37

Fi g. 3.5 An illustration of PKI under different CA As Fig. 3.5 illustrated, several authentication protocols have been proposed for mobile IP, which can not employed directly in 4G with heterogeneous network, for following reason. Symmetric key based protocol can not work for its poor scalability, Pure public key based protocol increase computational load It is impossible to take one CA for heterogeneous networks in 4G Hybrid scheme can not provide non-repudiation and be difficult for ME to verify the signature of FA outside HN. It is very difficult for ME to verify the validity of BSs public-key certificate since ME and BS usually belongs to different CA.

It is hard to achieve mutual authentication between ME and FA, and ME is vulnerable to be cheated by forged BS/FA. A Trusted Computing-Based Security Architecture with PKBP scheme proposed by Zheng can be a feasible solution for 4G with heterogeneous network. In Fig. 3.3, we shows how does the A Trusted Computing-Based Security Architecture work.

38

BCA2 BCA1 RCA1 RCA2

BCA3

RCA3

CA11

CA12 CA31 AAA3 CA32

HA4

HA1

AAA1 HA2

AAA2

HA5

AAA4

Fig. 3.6 Hybrid PKI model of PKBP In this scheme, a hierarchical trust model is employed 4G with heterogeneous network.. Every radio networks has a root CA (RCA), and different networks are connected with bridge CA (BCA). Each CA employed PKI and X.509. As Fig. 7 described, every HA broadcast its PKH, IDH, IPv6 address and those parameters by upper layer CA.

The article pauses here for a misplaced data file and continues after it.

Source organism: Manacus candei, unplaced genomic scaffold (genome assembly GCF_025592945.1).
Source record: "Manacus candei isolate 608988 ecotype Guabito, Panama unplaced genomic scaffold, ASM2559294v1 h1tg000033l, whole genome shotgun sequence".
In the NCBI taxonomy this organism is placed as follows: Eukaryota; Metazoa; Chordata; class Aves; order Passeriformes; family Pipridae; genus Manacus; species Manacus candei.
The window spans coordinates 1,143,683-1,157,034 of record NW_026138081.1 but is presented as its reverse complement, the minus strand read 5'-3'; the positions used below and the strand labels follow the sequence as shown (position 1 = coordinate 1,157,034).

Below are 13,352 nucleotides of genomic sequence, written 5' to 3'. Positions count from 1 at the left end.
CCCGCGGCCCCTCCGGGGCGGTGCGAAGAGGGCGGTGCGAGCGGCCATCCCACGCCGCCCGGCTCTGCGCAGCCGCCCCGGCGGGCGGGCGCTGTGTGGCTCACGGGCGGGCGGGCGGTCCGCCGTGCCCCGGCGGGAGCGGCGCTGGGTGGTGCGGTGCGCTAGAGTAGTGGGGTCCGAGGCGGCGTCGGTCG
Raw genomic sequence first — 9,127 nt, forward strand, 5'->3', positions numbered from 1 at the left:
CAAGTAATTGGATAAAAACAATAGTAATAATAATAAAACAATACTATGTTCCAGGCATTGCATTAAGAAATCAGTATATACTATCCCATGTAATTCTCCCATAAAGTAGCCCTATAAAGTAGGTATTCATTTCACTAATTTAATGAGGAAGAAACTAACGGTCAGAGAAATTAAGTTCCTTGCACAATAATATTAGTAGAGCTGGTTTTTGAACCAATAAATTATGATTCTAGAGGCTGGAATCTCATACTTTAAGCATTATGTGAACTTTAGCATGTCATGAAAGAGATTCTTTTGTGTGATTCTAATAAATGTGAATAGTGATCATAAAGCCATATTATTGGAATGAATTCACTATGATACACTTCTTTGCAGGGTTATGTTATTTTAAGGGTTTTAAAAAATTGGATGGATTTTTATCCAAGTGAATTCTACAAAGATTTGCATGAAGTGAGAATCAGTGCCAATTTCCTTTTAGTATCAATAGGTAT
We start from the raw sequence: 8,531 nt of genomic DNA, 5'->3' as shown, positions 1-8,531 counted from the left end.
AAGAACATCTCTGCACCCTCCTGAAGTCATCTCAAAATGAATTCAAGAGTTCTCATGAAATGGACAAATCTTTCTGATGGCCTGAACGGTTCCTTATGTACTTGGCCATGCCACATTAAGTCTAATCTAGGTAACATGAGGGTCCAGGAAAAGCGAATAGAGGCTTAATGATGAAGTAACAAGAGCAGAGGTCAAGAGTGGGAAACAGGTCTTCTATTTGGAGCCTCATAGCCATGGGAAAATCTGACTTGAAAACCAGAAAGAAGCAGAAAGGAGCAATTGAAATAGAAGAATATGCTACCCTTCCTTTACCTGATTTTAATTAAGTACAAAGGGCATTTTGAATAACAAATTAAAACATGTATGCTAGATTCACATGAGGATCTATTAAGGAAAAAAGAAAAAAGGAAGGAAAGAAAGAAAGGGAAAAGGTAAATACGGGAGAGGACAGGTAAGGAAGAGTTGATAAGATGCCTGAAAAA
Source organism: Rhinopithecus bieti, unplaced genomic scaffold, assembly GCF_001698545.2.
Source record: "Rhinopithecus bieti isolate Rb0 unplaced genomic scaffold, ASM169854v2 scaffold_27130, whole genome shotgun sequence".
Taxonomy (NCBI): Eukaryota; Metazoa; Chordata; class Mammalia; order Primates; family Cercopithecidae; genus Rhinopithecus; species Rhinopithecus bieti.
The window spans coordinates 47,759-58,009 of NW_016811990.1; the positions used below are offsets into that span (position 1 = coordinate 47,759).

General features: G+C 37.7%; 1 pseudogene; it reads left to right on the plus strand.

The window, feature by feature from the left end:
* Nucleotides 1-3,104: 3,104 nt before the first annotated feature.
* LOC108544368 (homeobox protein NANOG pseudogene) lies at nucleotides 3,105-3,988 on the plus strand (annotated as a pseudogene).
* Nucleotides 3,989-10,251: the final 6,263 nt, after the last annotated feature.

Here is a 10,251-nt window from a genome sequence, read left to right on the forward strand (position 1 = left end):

PKI Based on Hy brid Trust model

CCAH

CCFA

ME
5

FA (HA5)

AAAH (AAA2)

Fig.
39

3.7 Authentication protocol of PKBP When the ME roams to the area belong HA5 outside from HA, An PKBP authentication communications are performed by upper layer CA. The PKBP scheme achieved : (a). Authentication on heterogeneous networks (b), Against the man-in-the-middle attack (c ).Mutual authentication (d). Anonymity and Non-repudiation (e). Security of key agreement The Trusted Computing-Based Security Architecture linked up PKBP scheme is applicable for 4G. It is convenient to globe mobility and flexible scalability. It will be a feasible solution for 4G with heterogeneous network.

40

6.4 Discussion & Conclusion With our wireless service needs of wireless network, it causes the rapid growth of wireless network service and its technologies, and wireless device becomes basic appliances for contemporary people. As known by this report, 3GPP provided more security mechanisms than 2G such as mutual-authentication, stronger confidentiality and integrity, etc. 3G still exists some security problems, for example, privacy, DoS, plaintext of IMSI, .etc., for providing more secure communication. On the view points of future trend, the convergence of heterogeneous networks, for example, 4G, is an important issues. Some of issues about the convergence, for example, seamless service, high mobility, QoS,, ect, have to be further investigated. All-IP have been a necessary environment in the future communication and network. Some issues about all-IP for 4G also have to be further resolved.

41

References